In 1831, French author Victor Hugo (1802-1885) published the novel 'The Hunchback of Notre Dame', in which he devoted two chapters of the book to describing the Notre Dame Cathedral in Paris. Hugo believed the Gothic architecture was a significant part of French history and should be protected. Rather than being demolished, the novel inspired interest in the Cathedral, which led to a major restoration project between 1844 and 1864.

The original Notre Dame was constructed between the 12th and 14th centuries. It has been restored several times since, such as after the French Revolution (1789-1799) and the fire that broke out in 2019. As a result, it bears multiple styles reflecting different eras of art and culture.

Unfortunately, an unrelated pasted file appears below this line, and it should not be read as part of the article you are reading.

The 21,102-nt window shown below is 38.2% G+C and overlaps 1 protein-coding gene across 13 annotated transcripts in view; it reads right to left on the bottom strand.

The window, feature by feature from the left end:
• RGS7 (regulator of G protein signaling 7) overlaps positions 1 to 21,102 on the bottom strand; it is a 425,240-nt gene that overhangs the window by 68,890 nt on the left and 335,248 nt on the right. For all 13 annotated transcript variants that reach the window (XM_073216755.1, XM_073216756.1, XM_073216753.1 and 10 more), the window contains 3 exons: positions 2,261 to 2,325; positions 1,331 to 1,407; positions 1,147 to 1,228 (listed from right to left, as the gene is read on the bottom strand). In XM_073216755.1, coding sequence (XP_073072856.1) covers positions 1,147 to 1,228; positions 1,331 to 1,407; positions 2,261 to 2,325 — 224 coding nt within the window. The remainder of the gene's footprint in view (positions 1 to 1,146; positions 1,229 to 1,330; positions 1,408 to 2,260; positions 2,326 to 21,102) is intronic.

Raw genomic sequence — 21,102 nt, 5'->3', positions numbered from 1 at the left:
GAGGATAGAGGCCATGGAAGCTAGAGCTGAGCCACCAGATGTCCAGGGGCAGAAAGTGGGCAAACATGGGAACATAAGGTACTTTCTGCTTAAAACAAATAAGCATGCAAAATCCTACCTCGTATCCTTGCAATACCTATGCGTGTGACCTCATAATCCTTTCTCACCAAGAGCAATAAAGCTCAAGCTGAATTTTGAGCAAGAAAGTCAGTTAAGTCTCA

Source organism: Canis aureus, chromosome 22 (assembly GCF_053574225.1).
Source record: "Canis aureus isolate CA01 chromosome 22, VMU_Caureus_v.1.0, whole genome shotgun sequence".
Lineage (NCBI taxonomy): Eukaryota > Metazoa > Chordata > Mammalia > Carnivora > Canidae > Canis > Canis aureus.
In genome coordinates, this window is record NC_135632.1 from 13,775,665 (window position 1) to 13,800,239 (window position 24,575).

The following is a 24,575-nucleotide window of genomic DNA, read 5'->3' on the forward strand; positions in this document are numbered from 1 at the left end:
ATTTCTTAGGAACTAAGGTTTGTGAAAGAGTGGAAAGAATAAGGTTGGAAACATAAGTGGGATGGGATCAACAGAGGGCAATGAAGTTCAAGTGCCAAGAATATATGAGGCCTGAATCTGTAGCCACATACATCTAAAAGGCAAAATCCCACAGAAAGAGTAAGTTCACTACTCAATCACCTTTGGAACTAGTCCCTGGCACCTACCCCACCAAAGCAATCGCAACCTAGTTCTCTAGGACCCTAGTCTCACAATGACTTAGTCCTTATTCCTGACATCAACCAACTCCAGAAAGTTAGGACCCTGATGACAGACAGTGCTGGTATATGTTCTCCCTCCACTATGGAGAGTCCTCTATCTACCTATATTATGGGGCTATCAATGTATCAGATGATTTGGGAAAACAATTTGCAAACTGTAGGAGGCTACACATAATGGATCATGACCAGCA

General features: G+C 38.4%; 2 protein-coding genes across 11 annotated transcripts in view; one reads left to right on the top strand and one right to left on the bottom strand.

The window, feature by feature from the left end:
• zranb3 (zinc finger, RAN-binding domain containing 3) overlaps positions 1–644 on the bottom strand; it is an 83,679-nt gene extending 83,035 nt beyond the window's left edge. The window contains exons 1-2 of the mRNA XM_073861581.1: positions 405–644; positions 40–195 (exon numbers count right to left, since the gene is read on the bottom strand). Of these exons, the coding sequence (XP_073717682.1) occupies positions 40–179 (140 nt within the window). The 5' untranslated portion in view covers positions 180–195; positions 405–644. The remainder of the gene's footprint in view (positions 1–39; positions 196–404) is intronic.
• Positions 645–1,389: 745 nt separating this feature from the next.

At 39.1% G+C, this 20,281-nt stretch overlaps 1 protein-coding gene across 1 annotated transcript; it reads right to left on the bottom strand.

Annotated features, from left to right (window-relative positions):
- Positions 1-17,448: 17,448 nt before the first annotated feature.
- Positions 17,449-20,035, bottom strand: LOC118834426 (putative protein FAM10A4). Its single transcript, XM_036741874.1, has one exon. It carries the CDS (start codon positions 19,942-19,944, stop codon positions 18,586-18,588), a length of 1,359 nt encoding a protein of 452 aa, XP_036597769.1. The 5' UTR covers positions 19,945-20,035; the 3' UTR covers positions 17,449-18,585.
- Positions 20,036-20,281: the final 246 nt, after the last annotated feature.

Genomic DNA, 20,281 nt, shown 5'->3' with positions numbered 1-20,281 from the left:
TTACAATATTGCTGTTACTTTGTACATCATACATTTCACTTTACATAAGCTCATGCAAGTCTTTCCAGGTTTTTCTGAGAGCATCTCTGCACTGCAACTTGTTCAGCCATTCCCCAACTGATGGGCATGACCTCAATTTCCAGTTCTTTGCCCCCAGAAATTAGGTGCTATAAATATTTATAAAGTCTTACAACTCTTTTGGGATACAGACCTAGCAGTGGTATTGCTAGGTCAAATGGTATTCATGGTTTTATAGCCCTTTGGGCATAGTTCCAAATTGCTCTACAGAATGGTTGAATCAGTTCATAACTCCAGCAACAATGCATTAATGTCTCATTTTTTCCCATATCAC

After the Napoleonic Wars (1803-1815), Notre-Dame was in a state of disrepair, which threatened its demolition. When Hugo's novel went on sale, it raised awareness of the cathedral's history and potential fate. The book's popularity and the reaction of the public persuaded King Louis Philippe to order the cathedral's restoration.

'The Hunchback of Notre Dame' is set in Paris during 1482. The story is about a Gypsy called Esmeralda and a bell-ringer in the cathedral of Notre Dame called Quasimodo.

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